HANNITY: You mean the ones having sex in public, doing drugs and defecating on cars and those who are in other cities that were actually being violent breaking store windows, cursing out police and all of that? You mean those guys, those guys? Because I have tapes of all of that.
SCHULTZ: No, no, no. Those were the people that the NYPD was sending to the park to discredit us and make us look bad. And actually give your network something to focus on.
HANNITY: So you are in Zuccotti Park.
SCHULTZ: I stopped hanging out right around the NYPD —
HANNITY: Zuccotti Park, “yes” or “no.” Were you at Zuccotti Park?
HANNITY: Why did they have set up a special, protective rape-free zone tent because of the rapes that took place in Zuccotti Park.
SCHULTZ: The NYPD was sending rapists down to the park.
HANNITY: So the NYPD — do you have any evidence about this?
SCHULTZ: This was in the NY Times, New York Times.
HANNITY: I asked you a question — the New York Times said that the police sent rapists to rape women down there?
SCHULTZ: They sent alcoholics. They sent offenders. They sent people who were convicted of rapes.
HANNITY: Do you have any evidence to back it up —
SCHULTZ: I can give testimony. I didn’t bring my files with me, but you can check this out —
HANNITY: The New York Police Department brought rapists in and as a result women were raped so a special rape protective zone was set up?
SCHULTZ: You got to admit, it was a really cynical, really effective tactic on the part of the authorities. They knew that we wouldn’t turn people away because we like to help people, like Christians should — even though most of us are not Christian.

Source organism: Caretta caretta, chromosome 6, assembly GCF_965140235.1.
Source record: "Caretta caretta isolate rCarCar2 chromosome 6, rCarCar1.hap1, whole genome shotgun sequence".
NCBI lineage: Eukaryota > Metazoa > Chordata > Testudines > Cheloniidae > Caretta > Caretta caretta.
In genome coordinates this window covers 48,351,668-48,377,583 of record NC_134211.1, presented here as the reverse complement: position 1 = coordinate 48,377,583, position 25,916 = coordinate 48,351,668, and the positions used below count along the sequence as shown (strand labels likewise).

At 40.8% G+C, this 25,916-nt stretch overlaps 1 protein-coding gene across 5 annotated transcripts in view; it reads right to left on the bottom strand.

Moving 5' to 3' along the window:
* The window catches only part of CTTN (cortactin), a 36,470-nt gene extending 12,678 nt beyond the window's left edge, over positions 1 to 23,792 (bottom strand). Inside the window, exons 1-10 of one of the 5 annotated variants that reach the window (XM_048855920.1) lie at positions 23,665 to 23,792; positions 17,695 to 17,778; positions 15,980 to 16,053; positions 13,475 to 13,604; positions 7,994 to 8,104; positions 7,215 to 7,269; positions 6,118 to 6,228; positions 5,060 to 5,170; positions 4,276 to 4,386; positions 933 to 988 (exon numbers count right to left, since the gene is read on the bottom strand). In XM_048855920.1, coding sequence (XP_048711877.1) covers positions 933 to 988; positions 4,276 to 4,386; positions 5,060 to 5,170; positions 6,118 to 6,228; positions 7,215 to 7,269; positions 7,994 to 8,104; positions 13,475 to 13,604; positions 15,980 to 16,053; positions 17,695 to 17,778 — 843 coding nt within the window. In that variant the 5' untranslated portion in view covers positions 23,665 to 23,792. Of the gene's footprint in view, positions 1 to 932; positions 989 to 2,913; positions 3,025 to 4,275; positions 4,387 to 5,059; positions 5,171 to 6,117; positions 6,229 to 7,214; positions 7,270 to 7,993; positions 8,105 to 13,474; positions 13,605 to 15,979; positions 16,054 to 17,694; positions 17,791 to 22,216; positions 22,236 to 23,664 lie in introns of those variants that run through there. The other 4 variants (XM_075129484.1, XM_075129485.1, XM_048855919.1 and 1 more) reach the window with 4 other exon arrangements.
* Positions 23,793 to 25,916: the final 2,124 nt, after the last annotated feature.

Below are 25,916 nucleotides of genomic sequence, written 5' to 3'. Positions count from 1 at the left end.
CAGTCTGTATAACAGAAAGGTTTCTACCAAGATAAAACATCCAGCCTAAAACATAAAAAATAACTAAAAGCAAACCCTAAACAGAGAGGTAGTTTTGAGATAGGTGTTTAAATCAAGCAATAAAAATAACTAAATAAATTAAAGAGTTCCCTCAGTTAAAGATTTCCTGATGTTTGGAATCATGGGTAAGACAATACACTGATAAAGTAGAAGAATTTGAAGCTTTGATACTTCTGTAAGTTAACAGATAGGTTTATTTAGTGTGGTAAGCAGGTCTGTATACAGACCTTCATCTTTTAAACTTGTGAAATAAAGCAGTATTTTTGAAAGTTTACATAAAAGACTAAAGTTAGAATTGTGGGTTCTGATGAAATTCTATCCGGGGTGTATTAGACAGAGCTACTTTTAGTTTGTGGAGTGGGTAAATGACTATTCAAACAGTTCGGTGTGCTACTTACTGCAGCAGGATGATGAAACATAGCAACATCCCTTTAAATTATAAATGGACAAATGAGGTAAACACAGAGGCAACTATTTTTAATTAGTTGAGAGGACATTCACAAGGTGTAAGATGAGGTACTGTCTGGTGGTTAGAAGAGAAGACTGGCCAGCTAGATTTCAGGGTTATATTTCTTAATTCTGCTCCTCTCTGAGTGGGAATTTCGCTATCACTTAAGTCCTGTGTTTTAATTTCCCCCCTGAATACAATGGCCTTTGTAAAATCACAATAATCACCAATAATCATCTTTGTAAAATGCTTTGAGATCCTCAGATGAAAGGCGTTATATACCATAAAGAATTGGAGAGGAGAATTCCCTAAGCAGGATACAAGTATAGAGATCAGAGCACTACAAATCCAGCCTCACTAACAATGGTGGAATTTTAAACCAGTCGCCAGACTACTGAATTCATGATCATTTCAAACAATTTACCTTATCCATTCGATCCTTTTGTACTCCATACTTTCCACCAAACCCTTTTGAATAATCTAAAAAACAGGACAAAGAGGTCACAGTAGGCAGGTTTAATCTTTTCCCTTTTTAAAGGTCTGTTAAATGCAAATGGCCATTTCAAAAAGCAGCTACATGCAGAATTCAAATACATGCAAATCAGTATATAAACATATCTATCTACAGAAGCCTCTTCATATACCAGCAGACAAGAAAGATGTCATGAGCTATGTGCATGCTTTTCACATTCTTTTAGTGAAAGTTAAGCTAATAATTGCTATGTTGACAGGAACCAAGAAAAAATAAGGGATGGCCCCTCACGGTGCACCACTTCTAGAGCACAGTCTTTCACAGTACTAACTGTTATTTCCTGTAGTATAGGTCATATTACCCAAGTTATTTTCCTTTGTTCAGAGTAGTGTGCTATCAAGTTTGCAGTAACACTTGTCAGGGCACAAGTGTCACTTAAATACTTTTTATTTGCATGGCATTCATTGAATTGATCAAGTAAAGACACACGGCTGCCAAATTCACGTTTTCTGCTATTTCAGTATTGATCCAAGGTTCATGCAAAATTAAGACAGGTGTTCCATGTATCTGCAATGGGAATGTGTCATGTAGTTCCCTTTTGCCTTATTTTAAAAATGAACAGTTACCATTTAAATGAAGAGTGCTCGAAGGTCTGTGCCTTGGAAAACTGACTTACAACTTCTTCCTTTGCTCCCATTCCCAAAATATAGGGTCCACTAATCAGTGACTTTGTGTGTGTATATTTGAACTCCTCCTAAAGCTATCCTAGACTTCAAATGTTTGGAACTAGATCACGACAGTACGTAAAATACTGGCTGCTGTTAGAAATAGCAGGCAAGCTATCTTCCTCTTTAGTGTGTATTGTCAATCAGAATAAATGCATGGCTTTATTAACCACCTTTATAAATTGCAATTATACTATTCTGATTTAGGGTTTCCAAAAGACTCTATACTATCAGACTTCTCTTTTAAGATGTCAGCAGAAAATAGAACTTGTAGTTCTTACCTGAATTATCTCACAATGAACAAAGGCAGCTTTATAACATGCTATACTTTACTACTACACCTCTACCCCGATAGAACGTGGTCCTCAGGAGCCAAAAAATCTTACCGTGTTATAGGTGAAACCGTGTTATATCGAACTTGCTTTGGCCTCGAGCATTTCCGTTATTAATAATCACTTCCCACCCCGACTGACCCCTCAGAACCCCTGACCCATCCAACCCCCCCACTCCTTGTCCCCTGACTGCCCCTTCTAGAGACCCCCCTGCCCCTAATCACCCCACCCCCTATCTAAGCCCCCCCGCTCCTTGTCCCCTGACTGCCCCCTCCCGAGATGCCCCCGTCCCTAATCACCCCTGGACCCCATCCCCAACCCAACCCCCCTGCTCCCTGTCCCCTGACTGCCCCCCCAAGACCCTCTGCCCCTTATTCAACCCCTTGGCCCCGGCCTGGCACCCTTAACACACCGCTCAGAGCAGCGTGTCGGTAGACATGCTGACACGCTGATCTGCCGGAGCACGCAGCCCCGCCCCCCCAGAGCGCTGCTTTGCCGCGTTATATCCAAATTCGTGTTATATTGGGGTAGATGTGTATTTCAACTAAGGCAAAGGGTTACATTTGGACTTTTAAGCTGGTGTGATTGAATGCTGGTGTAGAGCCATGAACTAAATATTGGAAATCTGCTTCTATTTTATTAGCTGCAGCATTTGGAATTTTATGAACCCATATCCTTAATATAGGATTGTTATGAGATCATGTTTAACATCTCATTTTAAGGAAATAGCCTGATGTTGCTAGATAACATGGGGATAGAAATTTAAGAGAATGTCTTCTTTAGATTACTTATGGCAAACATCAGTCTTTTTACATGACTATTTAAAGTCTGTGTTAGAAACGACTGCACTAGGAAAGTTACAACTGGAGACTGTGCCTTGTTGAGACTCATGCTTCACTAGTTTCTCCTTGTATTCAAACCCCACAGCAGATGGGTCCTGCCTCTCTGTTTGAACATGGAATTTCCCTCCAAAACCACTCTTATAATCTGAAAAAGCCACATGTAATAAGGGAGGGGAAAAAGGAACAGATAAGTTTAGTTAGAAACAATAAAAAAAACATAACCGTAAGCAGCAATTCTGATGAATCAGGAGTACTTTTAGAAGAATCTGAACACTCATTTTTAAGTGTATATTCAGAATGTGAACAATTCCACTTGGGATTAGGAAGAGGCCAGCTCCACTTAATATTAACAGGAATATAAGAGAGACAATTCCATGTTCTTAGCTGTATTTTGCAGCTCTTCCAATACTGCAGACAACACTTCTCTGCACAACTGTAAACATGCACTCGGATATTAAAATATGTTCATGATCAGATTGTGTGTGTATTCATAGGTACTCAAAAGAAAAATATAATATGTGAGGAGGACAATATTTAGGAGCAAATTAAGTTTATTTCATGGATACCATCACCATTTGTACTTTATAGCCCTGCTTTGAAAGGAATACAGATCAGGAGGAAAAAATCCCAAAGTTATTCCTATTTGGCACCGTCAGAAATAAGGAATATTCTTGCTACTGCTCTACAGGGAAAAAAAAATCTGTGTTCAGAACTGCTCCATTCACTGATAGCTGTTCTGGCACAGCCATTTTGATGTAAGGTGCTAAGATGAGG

HANNITY: You sound paranoid…*
Meanwhile, the authorities tightened their control over the city and protests. New boating restrictions were announced. Museums would be closed. Lake Shore Drive would be shut down. Protesters it was also revealed would be kept blocks away. The civilian and military representatives of twenty-eight NATO member nations, an alliance created to protect a free and democratic western Europe from Soviet invasion would hold secret meetings insulated from the oversight and dissent of their populations. Here the right-wing and corporate media were silent, as NATO had long ago ceased to be a coalition tasked with defending democracy, but were now beholden to a global corporate arms industry. They were the military wing of a precipitous and dangerous ascension of corporate power and the profits of war over the needs of people. The right was often heard to demand where the money would come from for entitlement programs, while militaries and subsidies for war industries drained public coffers.